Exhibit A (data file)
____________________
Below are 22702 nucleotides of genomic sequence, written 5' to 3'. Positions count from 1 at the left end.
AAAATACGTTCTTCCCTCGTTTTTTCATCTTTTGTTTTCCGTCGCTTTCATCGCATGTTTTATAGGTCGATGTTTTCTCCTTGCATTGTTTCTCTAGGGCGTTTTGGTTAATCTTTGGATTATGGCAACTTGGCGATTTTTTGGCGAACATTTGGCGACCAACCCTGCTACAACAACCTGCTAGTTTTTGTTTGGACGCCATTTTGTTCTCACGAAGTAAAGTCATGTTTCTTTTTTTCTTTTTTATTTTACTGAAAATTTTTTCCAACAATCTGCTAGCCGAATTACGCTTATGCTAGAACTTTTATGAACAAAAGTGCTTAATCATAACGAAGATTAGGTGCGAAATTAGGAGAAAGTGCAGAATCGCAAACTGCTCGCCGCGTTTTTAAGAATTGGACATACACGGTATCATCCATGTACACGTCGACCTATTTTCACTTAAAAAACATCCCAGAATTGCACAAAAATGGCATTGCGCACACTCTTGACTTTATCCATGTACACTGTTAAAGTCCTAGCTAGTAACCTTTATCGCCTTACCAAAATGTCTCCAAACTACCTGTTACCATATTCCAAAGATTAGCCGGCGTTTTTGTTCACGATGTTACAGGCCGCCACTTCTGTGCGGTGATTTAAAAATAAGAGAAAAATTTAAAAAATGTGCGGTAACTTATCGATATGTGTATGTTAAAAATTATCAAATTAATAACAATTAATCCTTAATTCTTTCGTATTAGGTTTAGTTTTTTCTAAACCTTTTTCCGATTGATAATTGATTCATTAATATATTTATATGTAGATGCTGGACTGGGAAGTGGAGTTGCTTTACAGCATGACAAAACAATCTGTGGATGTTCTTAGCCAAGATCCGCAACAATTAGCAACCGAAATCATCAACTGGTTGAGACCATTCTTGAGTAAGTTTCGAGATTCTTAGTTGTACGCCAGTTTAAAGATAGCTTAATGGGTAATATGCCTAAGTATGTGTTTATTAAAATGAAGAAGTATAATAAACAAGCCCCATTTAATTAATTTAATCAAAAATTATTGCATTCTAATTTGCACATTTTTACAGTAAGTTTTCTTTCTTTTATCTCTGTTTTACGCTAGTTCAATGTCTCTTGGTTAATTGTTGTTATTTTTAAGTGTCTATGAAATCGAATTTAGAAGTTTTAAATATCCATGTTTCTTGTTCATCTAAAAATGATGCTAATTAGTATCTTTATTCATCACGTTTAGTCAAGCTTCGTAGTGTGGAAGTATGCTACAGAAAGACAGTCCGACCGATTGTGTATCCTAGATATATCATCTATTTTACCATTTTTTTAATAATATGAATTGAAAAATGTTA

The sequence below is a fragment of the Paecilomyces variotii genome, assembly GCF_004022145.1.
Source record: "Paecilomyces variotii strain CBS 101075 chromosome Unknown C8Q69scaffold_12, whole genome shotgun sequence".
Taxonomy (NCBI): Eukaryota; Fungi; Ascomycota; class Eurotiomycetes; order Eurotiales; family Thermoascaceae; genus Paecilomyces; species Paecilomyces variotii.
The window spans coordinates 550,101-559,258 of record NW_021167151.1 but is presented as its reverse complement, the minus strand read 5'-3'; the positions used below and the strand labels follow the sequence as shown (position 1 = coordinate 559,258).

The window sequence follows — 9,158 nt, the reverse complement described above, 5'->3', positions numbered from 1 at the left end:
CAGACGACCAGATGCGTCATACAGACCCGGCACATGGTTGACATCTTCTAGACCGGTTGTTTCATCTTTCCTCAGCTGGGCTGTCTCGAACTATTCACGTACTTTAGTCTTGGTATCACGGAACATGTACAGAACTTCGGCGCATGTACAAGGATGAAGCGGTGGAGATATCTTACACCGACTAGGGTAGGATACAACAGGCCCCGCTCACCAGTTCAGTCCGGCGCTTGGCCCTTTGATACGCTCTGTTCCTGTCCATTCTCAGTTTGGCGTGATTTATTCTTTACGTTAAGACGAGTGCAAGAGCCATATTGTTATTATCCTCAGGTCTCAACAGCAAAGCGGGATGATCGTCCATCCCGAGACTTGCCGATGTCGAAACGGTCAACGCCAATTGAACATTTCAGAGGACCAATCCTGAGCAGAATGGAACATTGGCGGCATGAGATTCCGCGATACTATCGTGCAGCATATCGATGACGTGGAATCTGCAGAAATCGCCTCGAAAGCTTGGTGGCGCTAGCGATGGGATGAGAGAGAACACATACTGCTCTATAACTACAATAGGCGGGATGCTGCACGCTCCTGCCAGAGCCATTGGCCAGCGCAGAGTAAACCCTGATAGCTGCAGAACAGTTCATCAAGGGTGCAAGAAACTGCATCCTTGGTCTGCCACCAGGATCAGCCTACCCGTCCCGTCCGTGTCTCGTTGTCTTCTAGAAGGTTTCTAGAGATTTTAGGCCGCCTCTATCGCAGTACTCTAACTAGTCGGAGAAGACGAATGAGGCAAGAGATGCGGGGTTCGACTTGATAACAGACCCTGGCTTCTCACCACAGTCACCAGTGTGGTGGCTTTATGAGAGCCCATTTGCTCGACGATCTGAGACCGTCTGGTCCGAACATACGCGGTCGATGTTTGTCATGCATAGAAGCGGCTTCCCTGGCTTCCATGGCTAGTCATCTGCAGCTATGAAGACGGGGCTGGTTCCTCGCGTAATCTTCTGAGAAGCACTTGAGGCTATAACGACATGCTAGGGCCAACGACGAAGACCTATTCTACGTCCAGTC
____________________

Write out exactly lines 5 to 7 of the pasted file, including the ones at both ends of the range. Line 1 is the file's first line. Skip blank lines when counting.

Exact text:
Taxonomy (NCBI): Eukaryota; Fungi; Ascomycota; class Eurotiomycetes; order Eurotiales; family Thermoascaceae; genus Paecilomyces; species Paecilomyces variotii.
The window spans coordinates 550,101-559,258 of record NW_021167151.1 but is presented as its reverse complement, the minus strand read 5'-3'; the positions used below and the strand labels follow the sequence as shown (position 1 = coordinate 559,258).

The window sequence follows — 9,158 nt, the reverse complement described above, 5'->3', positions numbered from 1 at the left end: